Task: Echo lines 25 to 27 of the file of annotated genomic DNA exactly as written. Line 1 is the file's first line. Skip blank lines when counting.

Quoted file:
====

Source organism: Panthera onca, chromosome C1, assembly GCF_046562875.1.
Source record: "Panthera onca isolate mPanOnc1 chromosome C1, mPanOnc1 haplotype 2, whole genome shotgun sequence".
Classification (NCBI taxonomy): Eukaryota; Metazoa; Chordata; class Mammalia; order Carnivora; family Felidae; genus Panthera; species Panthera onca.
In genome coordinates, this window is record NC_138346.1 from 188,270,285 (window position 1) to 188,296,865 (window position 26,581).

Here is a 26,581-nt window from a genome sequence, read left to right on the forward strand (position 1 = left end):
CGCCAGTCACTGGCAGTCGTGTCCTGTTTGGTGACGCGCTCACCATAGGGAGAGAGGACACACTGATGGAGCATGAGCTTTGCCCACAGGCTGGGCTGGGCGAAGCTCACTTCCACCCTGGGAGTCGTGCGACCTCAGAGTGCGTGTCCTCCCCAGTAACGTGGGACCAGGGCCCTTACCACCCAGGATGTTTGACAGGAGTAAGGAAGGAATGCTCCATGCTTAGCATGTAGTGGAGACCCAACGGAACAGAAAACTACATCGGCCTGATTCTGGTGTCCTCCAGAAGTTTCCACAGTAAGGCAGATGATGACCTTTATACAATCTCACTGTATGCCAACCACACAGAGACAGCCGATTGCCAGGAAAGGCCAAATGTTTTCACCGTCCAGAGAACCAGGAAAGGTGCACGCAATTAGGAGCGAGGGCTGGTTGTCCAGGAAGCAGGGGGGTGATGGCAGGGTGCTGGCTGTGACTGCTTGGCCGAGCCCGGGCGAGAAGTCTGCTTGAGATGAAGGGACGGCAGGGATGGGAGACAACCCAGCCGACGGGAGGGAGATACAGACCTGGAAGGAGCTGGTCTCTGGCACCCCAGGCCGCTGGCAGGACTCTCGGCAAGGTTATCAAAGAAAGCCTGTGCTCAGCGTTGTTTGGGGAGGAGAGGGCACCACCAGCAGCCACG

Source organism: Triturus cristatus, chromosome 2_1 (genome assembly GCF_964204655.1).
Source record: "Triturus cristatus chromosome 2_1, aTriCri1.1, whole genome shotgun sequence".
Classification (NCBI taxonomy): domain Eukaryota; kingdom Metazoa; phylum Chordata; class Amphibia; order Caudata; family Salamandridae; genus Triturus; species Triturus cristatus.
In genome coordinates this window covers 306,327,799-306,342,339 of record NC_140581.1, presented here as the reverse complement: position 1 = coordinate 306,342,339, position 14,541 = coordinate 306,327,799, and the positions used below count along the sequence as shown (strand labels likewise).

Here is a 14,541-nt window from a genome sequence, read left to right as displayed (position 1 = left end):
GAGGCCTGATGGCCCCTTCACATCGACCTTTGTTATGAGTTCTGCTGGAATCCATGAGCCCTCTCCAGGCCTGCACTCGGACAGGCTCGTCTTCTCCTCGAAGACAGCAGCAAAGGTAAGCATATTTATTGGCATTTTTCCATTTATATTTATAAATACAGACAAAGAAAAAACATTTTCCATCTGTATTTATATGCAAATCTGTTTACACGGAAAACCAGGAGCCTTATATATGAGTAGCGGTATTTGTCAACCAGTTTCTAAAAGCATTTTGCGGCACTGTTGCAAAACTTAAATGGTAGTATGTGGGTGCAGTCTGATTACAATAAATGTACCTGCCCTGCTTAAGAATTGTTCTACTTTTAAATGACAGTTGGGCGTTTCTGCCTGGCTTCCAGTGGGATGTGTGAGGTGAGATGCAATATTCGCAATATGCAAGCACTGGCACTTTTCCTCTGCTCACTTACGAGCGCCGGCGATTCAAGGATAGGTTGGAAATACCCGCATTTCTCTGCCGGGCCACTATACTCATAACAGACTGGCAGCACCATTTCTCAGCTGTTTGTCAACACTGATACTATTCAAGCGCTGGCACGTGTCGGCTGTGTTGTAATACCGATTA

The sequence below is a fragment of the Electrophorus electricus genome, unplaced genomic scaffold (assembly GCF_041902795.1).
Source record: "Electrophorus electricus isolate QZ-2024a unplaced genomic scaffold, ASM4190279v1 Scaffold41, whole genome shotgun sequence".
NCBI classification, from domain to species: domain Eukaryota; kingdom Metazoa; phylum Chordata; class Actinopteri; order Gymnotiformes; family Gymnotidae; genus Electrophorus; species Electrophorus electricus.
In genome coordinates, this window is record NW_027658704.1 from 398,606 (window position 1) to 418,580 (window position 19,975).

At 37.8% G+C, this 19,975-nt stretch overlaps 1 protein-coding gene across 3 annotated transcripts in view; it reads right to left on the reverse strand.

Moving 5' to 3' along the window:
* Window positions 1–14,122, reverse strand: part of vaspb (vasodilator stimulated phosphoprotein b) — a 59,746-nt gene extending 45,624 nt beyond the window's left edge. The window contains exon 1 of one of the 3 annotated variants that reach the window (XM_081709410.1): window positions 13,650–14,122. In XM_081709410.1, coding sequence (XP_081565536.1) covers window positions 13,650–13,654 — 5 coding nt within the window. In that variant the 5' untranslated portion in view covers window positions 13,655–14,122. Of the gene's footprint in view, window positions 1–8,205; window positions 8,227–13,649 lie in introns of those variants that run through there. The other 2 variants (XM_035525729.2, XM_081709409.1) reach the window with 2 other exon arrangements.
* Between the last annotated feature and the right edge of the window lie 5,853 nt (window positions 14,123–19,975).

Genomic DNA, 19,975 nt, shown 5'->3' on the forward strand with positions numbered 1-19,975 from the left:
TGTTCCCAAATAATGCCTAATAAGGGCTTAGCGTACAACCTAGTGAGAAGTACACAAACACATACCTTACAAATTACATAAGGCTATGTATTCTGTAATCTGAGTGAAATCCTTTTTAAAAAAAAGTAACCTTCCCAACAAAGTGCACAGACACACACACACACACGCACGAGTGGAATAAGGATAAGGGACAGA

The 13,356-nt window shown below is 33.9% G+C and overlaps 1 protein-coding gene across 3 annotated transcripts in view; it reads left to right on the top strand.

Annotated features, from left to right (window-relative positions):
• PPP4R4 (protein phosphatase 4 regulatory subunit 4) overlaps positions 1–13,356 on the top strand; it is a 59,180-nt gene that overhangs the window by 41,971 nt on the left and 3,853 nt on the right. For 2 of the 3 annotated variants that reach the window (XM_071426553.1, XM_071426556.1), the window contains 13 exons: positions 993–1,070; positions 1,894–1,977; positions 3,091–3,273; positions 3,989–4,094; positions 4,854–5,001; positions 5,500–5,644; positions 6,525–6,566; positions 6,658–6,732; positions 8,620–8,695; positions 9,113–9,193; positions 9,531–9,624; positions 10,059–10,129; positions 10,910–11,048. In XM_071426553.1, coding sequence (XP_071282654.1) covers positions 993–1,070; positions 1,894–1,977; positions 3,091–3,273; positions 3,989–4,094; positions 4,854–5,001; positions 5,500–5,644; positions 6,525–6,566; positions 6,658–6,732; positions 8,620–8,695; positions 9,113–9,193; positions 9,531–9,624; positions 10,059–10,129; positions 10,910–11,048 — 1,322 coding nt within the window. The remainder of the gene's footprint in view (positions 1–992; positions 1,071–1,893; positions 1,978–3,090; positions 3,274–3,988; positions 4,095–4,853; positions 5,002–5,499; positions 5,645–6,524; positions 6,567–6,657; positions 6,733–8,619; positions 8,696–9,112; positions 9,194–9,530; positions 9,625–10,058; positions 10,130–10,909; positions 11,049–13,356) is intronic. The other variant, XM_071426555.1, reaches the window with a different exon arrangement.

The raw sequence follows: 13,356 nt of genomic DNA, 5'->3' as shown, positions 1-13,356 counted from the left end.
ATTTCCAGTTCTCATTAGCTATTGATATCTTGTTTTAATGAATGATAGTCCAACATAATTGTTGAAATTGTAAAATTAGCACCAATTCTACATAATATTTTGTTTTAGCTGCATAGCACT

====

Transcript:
• PPP4R4 (protein phosphatase 4 regulatory subunit 4) overlaps positions 1–13,356 on the top strand; it is a 59,180-nt gene that overhangs the window by 41,971 nt on the left and 3,853 nt on the right. For 2 of the 3 annotated variants that reach the window (XM_071426553.1, XM_071426556.1), the window contains 13 exons: positions 993–1,070; positions 1,894–1,977; positions 3,091–3,273; positions 3,989–4,094; positions 4,854–5,001; positions 5,500–5,644; positions 6,525–6,566; positions 6,658–6,732; positions 8,620–8,695; positions 9,113–9,193; positions 9,531–9,624; positions 10,059–10,129; positions 10,910–11,048. In XM_071426553.1, coding sequence (XP_071282654.1) covers positions 993–1,070; positions 1,894–1,977; positions 3,091–3,273; positions 3,989–4,094; positions 4,854–5,001; positions 5,500–5,644; positions 6,525–6,566; positions 6,658–6,732; positions 8,620–8,695; positions 9,113–9,193; positions 9,531–9,624; positions 10,059–10,129; positions 10,910–11,048 — 1,322 coding nt within the window. The remainder of the gene's footprint in view (positions 1–992; positions 1,071–1,893; positions 1,978–3,090; positions 3,274–3,988; positions 4,095–4,853; positions 5,002–5,499; positions 5,645–6,524; positions 6,567–6,657; positions 6,733–8,619; positions 8,696–9,112; positions 9,194–9,530; positions 9,625–10,058; positions 10,130–10,909; positions 11,049–13,356) is intronic. The other variant, XM_071426555.1, reaches the window with a different exon arrangement.

The raw sequence follows: 13,356 nt of genomic DNA, 5'->3' as shown, positions 1-13,356 counted from the left end.
ATTTCCAGTTCTCATTAGCTATTGATATCTTGTTTTAATGAATGATAGTCCAACATAATTGTTGAAATTGTAAAATTAGCACCAATTCTACATAATATTTTGTTTTAGCTGCATAGCACT